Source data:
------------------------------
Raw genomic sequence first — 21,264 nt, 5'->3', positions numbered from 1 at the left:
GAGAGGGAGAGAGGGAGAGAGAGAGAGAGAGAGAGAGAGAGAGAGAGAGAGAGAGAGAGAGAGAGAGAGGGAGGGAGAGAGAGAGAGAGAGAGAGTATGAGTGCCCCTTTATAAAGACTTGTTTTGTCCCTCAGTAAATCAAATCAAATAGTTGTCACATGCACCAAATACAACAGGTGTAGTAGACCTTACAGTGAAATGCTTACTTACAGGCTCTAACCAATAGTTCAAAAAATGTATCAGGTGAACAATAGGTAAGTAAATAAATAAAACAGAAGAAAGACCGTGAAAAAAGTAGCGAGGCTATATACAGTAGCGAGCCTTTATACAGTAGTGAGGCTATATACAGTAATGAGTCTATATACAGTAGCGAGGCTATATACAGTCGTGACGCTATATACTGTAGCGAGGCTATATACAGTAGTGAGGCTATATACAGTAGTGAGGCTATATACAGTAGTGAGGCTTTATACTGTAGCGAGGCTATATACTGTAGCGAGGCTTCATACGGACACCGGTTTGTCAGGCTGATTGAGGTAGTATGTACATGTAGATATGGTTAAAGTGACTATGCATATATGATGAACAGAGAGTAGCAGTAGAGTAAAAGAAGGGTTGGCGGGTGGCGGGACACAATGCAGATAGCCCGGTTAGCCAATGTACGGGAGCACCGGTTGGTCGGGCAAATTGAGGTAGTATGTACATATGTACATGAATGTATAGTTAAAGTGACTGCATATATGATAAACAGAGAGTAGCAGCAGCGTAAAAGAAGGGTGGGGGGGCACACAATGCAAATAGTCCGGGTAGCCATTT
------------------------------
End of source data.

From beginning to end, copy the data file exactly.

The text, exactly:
Raw genomic sequence first — 21,264 nt, 5'->3', positions numbered from 1 at the left:
GAGAGGGAGAGAGGGAGAGAGAGAGAGAGAGAGAGAGAGAGAGAGAGAGAGAGAGAGAGAGAGAGAGAGGGAGGGAGAGAGAGAGAGAGAGAGAGTATGAGTGCCCCTTTATAAAGACTTGTTTTGTCCCTCAGTAAATCAAATCAAATAGTTGTCACATGCACCAAATACAACAGGTGTAGTAGACCTTACAGTGAAATGCTTACTTACAGGCTCTAACCAATAGTTCAAAAAATGTATCAGGTGAACAATAGGTAAGTAAATAAATAAAACAGAAGAAAGACCGTGAAAAAAGTAGCGAGGCTATATACAGTAGCGAGCCTTTATACAGTAGTGAGGCTATATACAGTAATGAGTCTATATACAGTAGCGAGGCTATATACAGTCGTGACGCTATATACTGTAGCGAGGCTATATACAGTAGTGAGGCTATATACAGTAGTGAGGCTATATACAGTAGTGAGGCTTTATACTGTAGCGAGGCTATATACTGTAGCGAGGCTTCATACGGACACCGGTTTGTCAGGCTGATTGAGGTAGTATGTACATGTAGATATGGTTAAAGTGACTATGCATATATGATGAACAGAGAGTAGCAGTAGAGTAAAAGAAGGGTTGGCGGGTGGCGGGACACAATGCAGATAGCCCGGTTAGCCAATGTACGGGAGCACCGGTTGGTCGGGCAAATTGAGGTAGTATGTACATATGTACATGAATGTATAGTTAAAGTGACTGCATATATGATAAACAGAGAGTAGCAGCAGCGTAAAAGAAGGGTGGGGGGGCACACAATGCAAATAGTCCGGGTAGCCATTT